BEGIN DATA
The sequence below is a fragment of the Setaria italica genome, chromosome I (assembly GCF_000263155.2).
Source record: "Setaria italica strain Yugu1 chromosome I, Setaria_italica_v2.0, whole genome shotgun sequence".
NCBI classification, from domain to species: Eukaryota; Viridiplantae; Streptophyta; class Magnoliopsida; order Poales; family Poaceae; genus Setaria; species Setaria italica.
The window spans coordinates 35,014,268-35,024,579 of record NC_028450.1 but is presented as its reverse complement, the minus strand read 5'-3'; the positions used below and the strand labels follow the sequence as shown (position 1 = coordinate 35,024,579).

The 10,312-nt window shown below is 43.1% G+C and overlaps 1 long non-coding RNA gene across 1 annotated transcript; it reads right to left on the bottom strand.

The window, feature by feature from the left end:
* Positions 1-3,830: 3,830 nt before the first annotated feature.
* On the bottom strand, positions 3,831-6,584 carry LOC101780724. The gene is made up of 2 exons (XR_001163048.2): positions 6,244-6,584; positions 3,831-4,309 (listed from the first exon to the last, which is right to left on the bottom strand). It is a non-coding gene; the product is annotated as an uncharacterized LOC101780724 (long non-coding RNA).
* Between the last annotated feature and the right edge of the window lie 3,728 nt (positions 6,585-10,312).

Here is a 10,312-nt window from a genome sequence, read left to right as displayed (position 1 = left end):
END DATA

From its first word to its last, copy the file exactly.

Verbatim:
The sequence below is a fragment of the Setaria italica genome, chromosome I (assembly GCF_000263155.2).
Source record: "Setaria italica strain Yugu1 chromosome I, Setaria_italica_v2.0, whole genome shotgun sequence".
NCBI classification, from domain to species: Eukaryota; Viridiplantae; Streptophyta; class Magnoliopsida; order Poales; family Poaceae; genus Setaria; species Setaria italica.
The window spans coordinates 35,014,268-35,024,579 of record NC_028450.1 but is presented as its reverse complement, the minus strand read 5'-3'; the positions used below and the strand labels follow the sequence as shown (position 1 = coordinate 35,024,579).

The 10,312-nt window shown below is 43.1% G+C and overlaps 1 long non-coding RNA gene across 1 annotated transcript; it reads right to left on the bottom strand.

The window, feature by feature from the left end:
* Positions 1-3,830: 3,830 nt before the first annotated feature.
* On the bottom strand, positions 3,831-6,584 carry LOC101780724. The gene is made up of 2 exons (XR_001163048.2): positions 6,244-6,584; positions 3,831-4,309 (listed from the first exon to the last, which is right to left on the bottom strand). It is a non-coding gene; the product is annotated as an uncharacterized LOC101780724 (long non-coding RNA).
* Between the last annotated feature and the right edge of the window lie 3,728 nt (positions 6,585-10,312).

Here is a 10,312-nt window from a genome sequence, read left to right as displayed (position 1 = left end):